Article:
If the rival view I put forward above about the relations between treaties under Article 30 of the Vienna Convention is accepted, then the new regime will have replaced the framework of the free movement provisions. This will soon, no doubt, become the UK’s position. The old rules will be gone, but the new rules will still not have direct effect. The Court of Justice would not have the power to enforce them, since the new treaty says nothing about the Court of Justice or direct effect.
In either case, the result would be hopeless confusion. No one would be sure about the applicable law on discrimination over currencies. What would the European Court of Justice do? It would have to choose between ignoring the public international law treaty newly created, or accepting it and entirely fragmenting the EU legal order. And if the Court ignored the public international law regime, the United Kingdom would then have the power to enforce the international law obligations by whatever other means were available to it by public international law (and by implementing the treaty domestically, of which see below). European Union law on banking regulation would have become incoherent.
There is also a worst case scenario. This is the scenario whereby the British government implements the new treaty by way of domestic law, i.e. by an Act of Parliament. This will mean that the United Kingdom courts will have to apply the new settlement domestically as law that is superior to all EU law. They would do so not only on the technical legal ground that this will be a new Act of Parliament explicitly repealing the European Communities Act 1972, but also on the substantive ground that as a new legally binding treaty of international law it reflects the desire of all the member states of the European Union to give up uniformity and to create a parallel legal arrangement that supplements the EU treaties outside the EU legal framework. The UK courts will thus have solid constitutional reasons to follow the new settlement, in a claim brought perhaps by a London based financial institution against some banking rule emanating from Brussels.
The EU Court of Justice will then have equally good constitutional grounds to respect the EU treaties and follow the old rules, ignoring the UK’s position. A new constitutional crisis inside the European Union will have been created. And in the process, the procedure of Article 48 TEU will, in effect, have stopped being the exclusive mode for amending EU treaties.
The European Council will meet on 18 and 19 February, with the United Kingdom settlement on the agenda. It is expected that a final deal will be agreed there. I conclude that the only way in which the Draft Settlement can work in practice, is if it is not taken to be new treaty of EU or public international law. If it is such a treaty it will inevitably interfere with the constitutional architecture of the EU. It will create ambiguities that may end up in a constitutional crisis, especially since it opens the way for litigation concerning all types of banking regulation, which matters hugely for the United Kingdom.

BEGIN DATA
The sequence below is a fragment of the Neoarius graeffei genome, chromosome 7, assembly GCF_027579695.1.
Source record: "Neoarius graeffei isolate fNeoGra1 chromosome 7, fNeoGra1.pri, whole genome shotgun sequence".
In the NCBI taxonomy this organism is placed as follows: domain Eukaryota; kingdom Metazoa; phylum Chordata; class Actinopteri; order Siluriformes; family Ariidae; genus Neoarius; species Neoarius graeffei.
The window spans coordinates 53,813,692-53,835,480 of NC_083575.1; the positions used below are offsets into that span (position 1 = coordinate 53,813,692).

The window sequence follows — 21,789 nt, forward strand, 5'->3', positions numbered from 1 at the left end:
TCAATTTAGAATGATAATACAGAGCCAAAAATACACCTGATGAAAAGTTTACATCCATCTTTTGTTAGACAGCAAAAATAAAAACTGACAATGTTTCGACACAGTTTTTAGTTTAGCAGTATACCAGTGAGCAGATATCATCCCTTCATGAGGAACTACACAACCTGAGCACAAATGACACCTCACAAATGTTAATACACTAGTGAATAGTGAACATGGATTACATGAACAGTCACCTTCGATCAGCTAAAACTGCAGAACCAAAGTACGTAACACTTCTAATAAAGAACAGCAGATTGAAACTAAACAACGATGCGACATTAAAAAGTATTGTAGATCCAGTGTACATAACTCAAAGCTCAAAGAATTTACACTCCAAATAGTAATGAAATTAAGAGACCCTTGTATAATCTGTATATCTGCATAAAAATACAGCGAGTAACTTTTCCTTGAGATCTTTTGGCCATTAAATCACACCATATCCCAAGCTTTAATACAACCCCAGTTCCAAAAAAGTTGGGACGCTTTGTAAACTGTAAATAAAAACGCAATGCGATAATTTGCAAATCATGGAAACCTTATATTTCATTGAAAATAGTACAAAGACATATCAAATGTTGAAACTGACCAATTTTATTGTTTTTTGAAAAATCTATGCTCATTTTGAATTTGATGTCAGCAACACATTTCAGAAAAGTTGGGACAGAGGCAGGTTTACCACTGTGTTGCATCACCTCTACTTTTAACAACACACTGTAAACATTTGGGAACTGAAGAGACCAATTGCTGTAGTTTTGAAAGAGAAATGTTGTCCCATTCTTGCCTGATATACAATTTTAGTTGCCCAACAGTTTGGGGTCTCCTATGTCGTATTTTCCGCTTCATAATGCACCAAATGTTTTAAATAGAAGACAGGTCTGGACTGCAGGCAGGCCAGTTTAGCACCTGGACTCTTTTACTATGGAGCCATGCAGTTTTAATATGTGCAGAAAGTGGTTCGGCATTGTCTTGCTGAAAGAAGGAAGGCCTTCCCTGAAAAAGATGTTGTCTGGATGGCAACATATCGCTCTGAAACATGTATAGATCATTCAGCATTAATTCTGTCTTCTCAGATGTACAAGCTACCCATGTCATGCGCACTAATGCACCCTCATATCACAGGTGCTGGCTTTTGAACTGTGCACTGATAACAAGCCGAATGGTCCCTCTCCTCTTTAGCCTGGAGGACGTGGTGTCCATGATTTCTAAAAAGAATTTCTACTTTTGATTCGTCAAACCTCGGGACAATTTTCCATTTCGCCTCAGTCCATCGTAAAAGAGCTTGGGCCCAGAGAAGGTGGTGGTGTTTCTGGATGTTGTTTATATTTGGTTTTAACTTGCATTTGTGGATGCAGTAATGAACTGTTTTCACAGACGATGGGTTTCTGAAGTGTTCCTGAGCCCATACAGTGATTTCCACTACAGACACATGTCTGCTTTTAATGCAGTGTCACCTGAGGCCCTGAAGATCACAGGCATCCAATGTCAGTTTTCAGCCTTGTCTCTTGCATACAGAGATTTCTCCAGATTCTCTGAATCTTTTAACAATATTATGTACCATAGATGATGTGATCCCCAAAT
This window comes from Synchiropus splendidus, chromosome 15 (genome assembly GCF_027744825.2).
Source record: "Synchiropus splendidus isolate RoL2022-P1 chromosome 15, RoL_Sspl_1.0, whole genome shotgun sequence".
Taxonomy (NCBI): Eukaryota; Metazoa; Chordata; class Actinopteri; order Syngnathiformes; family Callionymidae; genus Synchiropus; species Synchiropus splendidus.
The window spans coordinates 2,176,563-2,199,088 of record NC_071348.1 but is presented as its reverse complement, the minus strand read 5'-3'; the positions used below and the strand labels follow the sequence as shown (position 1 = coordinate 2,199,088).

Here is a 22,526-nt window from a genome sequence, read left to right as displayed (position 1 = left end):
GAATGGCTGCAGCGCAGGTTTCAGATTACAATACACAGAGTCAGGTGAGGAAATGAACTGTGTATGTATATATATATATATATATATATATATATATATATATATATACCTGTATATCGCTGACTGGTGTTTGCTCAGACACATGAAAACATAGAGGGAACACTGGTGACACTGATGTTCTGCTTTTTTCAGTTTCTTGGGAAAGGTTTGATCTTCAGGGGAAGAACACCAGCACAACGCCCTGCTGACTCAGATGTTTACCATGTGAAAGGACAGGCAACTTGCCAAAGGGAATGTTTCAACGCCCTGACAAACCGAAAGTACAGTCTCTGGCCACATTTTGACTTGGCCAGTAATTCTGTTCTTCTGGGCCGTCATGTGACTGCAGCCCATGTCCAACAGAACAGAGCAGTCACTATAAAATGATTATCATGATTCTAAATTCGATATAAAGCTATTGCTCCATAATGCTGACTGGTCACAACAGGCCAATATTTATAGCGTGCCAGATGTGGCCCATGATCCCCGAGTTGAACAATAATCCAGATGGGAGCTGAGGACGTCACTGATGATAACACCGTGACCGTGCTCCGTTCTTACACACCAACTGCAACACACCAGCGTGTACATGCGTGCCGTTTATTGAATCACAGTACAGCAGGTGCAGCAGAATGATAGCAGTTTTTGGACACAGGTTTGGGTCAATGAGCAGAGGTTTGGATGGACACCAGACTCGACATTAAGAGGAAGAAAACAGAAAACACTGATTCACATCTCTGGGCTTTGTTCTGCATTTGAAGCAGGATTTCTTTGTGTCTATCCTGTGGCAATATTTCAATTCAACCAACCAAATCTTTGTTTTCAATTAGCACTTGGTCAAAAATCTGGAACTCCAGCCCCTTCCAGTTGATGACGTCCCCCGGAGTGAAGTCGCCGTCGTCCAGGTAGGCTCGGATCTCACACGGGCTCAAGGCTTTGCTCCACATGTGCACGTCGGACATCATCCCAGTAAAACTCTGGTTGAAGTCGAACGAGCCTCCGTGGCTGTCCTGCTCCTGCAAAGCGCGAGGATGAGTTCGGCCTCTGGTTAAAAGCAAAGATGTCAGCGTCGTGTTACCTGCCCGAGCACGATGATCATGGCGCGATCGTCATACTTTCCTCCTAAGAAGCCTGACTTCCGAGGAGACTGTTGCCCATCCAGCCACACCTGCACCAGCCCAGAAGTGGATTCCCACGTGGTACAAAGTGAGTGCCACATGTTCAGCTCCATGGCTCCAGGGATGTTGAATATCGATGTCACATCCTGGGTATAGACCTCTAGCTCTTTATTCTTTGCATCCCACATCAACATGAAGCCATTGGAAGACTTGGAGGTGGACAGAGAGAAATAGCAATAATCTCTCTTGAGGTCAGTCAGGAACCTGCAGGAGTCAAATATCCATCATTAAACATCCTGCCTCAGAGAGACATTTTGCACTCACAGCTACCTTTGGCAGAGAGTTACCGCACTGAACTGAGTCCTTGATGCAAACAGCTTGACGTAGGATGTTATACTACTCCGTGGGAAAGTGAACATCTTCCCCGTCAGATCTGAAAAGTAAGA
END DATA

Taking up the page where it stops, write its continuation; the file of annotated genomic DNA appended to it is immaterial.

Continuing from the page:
In my view, the settlement will only work if it is considered by all parties to be legally binding only as an interpretive agreement under Article 31 of the Vienna Convention, and therefore does not even begin to challenge the treaty framework. This may be politically difficult for the Prime Minister, who has promised a legally binding agreement on the ground that it is a treaty. It is clear that “legally binding as a treaty” and “legally binding as an agreement relevant to interpretation” are not the same thing. But given the alternatives, this is the only reasonable way forward for the European Union. This also follows precedent, because it is the way in which European Court of Justice has spoken of a similar agreement in the past.
Of course, it is in the nature of the European Union as a creature of international law, that the masters of the treaties can decide otherwise. They do have the constitutional power to unsettle the constitutional architecture of the Union, undermine the process of Article 48 TEU and create a hopelessly confused and unstable banking union. It would be a terrible shame, though, if they did so without realising it
Pavlos Eleftheriadis is a Fellow of Mansfield College at the University of Oxford and a barrister at Francis Taylor Building.
(Suggested citation: P. Eleftheriadis, ‘The Proposed New Legal Settlement of the UK with the EU’ U.K. Const. L. Blog (13th Feb 2016) (available at https://ukconstitutionallaw.org/))